Atlantoaxial Rotatory Instability in a Down Syndrome Patient with Aberrant Vertebral Artery Anatomy

Author(s): Micah W Smith, Daniel R Romano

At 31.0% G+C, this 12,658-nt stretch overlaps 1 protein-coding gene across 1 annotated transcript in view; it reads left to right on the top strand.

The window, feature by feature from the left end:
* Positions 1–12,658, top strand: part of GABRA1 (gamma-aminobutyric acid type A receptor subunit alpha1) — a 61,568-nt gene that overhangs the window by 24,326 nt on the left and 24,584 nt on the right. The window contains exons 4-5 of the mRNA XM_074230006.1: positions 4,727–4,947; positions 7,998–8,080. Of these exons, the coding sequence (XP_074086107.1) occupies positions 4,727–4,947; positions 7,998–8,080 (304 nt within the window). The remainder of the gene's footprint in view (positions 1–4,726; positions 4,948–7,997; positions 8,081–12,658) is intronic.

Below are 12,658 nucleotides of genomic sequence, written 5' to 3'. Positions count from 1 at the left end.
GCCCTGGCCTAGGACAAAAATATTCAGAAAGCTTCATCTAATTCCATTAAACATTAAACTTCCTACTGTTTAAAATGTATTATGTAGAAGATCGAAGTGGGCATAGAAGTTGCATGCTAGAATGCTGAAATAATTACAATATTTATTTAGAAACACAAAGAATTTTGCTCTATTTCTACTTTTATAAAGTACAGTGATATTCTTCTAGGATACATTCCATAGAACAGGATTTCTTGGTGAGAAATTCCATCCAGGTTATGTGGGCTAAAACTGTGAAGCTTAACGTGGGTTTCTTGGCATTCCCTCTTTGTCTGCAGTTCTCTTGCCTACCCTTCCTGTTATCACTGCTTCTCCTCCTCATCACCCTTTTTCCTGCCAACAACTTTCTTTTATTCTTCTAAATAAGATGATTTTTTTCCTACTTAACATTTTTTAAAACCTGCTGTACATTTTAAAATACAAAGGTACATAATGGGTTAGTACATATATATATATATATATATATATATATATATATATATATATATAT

Atlantoaxial instability (AAI) is a common deformity in Down syndrome (DS). Although often inconsequential, AAI can progress to atlantoaxial rotatory subluxation (AARS). In patients with DS, concomitant AAI often necessitate surgical fusion, but successful stabilization in this population can be challenging due to high complication rates. A 14-year-old male with DS presented with a 3-month history of spontaneous AARS. After failed closed reduction, the parents consented to surgical stabilization. Preoperative planning revealed a high-riding vertebral artery and thin C2 lamina; therefore, C1-C4 segmental posterior instrumented fusion was performed, resulting in a successful reduction maintained at 12 months’ follow-up. The development of rigid fixation for the treatment of AARS has improved fusion rates in children with DS. However, vascular and osseous anomalies in this population often dictate extension of the fusion constructs beyond C1 and C2. Careful preoperative planning is a prerequisite to safe and solid fixation.

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